(Recall from Primer 2 that a matrix times its inverse, e.g., A A \ equals the identity matrix I, and that multiplying a matrix by I has no effect, so that MAA' = M.)

Equation (9.9) gives us a way of writing the matrix M in terms of its right eigenvectors (the columns of A), its eigenvalues (the entries of D), and the inverse matrix A-1. Interestingly, the rows of matrix A"1 are nothing other than left eigenvectors of the matrix M. To see this, first recall the equation (P2.12) that defines the left eigenvectors: f'/M = A,- v,T. Now, if we start by defining A-1 as a d x d matrix whose rows are the left eigenvectors of M, then all d of these equations can be written in matrix notation as

The long-term dynamics of a linear model with multiple variables is dominated by its leading eigenvalue.

If we multiply both sides of equation (9.10) on the left by A, we once again get equation (9.9). Thus, we arrive at the same result if and only if the columns of A contain the right eigenvectors and the rows of A"1 contain the left eigenvectors of the original matrix M. (Although the lengths of eigenvectors are typically arbitrary, setting the left eigenvectors to the rows of A 1 constrains their lengths in a manner that depends on the lengths chosen for the right eigenvectors in the columns of A.)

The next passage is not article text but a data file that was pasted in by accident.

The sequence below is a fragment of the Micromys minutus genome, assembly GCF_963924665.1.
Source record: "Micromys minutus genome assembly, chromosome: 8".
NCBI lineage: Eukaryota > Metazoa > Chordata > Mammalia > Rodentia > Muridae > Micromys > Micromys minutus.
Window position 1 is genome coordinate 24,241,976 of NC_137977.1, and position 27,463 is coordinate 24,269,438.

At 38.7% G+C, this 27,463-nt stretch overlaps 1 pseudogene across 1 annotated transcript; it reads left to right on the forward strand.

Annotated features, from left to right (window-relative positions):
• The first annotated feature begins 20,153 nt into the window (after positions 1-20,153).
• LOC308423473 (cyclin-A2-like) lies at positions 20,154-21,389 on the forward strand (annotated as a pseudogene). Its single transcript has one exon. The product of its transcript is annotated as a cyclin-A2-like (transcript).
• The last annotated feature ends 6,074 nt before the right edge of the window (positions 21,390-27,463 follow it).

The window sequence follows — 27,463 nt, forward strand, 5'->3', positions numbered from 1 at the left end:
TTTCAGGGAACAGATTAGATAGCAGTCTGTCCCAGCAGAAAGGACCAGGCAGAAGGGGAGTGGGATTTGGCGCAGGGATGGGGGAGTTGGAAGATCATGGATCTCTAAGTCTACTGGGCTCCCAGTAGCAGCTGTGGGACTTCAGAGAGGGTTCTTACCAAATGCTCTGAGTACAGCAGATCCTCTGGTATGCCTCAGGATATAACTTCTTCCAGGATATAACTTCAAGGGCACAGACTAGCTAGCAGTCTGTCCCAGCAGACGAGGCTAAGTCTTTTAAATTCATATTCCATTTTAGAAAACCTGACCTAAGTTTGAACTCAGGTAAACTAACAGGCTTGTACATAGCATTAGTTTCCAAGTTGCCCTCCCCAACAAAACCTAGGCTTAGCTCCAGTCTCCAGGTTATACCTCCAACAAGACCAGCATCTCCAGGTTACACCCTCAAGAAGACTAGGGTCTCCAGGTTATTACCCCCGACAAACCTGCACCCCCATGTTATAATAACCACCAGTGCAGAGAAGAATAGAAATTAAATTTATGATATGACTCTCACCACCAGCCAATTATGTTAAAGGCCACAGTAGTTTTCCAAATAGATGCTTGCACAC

By rewriting the matrix M in terms of its eigenvalues and their right and left eigenvectors, we can greatly simplify the general solution (9.5). Substituting (9.9) into (9.5), we obtain n(t) = M(«(0) = (ADA"1)'^). (9.11)

Expanding (A D A ')f is straightforward. Multiplying A D A" 1 by itself once, we get A D A~lA D A-1 = A D I D A"1 = A D2 A"1. We can repeat this operation any number of times, and each time the exponent of D just increases by one. Thus, we can rewrite (9.11) as n{t) = ADfA 1 #5(0). (9.12)

The tremendous advantage of (9.12) is that, while Mf is difficult to compute, Df is easy to compute; it is just the diagonal matrix with each eigenvalue raised to the fth power:

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